Balfour Dermatology

Photo by Tony Kukulich

Balfour Dermatology is celebrating its 20th anniversary this year.

Dr. Robert Beer, dermatologist at the Brentwood practice, treats individuals of all ages – babies, teens, adults and seniors – and one of his most important pieces of advice at any age is to wear sunscreen.

“All people are at risk for skin cancer these days,” Dr. Beer said. “The best sunscreen is one you will actually use.”

Sunscreen should be reapplied at least every two hours, he said.

Protecting one’s skin is especially vital for seniors, because the sun is so much stronger today than it was when they were younger. Today’s seniors have approximately a 20% chance of getting skin cancer by age 60, while today’s newborns’ chances more than double to 50%.

Prevention is key when it comes to skin cancer. Dr. Beer advises annual checkups, especially if an individual has a history of skin cancer or precancerous lesions.

“Don’t pick at any skin lesions or scabs,” he said.

Patients can expect an easy, painless body exam when they come to Dr. Beer.

“We use special lights and a handheld microscope device,” he said. “It doesn’t hurt, and it’s not a big buzzing machine.”

Certain skin types – mainly those on the fairer side – and individuals who have a history of skin cancer in their families are more at risk and should be especially diligent about regular total body skin cancer checks.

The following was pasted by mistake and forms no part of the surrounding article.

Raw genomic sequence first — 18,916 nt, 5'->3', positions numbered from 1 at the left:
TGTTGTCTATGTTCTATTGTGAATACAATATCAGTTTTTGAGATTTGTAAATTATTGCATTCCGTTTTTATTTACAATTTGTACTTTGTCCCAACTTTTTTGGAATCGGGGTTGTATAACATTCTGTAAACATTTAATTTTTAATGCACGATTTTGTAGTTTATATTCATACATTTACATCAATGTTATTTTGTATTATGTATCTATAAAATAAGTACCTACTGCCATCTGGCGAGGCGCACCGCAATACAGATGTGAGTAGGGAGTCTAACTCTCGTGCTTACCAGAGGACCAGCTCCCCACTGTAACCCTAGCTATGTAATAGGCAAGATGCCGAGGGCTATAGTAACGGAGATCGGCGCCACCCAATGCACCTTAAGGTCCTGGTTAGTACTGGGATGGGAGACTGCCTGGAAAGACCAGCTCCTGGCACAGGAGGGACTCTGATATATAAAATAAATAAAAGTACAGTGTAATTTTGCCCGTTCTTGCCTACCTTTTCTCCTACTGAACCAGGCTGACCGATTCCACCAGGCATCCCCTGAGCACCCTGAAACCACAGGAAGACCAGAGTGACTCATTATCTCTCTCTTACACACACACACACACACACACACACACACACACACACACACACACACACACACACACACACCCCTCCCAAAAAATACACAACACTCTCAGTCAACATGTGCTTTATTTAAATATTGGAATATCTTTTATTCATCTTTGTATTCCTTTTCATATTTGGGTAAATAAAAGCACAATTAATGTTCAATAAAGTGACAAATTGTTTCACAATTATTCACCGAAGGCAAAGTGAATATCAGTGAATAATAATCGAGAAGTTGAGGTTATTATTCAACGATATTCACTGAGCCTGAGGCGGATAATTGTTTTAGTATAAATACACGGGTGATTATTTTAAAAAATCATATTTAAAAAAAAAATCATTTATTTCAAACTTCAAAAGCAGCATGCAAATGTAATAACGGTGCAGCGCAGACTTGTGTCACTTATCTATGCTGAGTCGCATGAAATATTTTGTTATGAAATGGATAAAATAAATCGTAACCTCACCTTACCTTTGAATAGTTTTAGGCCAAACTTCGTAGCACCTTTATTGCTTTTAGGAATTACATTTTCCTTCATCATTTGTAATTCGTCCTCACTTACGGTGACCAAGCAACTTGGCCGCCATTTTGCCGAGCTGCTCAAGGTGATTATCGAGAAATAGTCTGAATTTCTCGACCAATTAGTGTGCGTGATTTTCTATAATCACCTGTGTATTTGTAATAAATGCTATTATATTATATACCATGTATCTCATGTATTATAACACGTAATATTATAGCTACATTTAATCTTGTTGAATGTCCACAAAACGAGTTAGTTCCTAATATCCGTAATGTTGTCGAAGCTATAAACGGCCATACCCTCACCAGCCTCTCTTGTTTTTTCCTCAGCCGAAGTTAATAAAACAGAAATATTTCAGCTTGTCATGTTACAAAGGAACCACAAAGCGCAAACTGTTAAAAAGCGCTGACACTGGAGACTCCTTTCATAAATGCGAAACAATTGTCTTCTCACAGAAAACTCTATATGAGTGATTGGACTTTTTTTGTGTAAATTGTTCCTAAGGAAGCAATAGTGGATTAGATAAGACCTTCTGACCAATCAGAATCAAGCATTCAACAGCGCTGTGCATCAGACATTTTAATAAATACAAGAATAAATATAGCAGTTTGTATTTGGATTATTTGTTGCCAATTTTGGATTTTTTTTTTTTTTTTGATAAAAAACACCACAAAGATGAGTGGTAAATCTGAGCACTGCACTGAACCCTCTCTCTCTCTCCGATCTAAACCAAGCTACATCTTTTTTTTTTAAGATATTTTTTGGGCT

“With melanoma, there is a definite hereditary factor,” Balfour Dermatology states on its website. “If you have had a parent or first degree sibling with melanoma, you and your immediate family should have a total body skin examination.”

For people who have moles and wonder when they should be concerned, they can follow the “ABCD” rule.

A” stands for asymmetry: a mole that does not appear to be identical on both halves, up/down or side/side.

B” is for borders: a mole that has borders that are hazy, red or a lighter color than the skin surrounding the mole, or a wavy/irregular border.

C” is for color: a mole that has two or more colors. Many people think that bad moles are dark. Color change is the most important factor. Melanomas can be red, pink or colorless. A biopsy is the gold standard in deciding if your mole is bad.

D” is for diameter: a mole with a diameter equal to or greater than the diameter of a pencil eraser.

“Any mole that has changed in appearance or has any symptoms of itching, pain, or bleeds should also be examined,” the practice’s website advises.

Regarding additional advice for senior-aged skin, “Use lots of skin moisturizer to keep skin hydrated, and drink plenty of water, water, water,” Dr. Beer said.

Balfour Dermatology is located at 2221 Balfour Rd., Suite A. For more information, visit www.skinquestion.com or call 925-240-9116.

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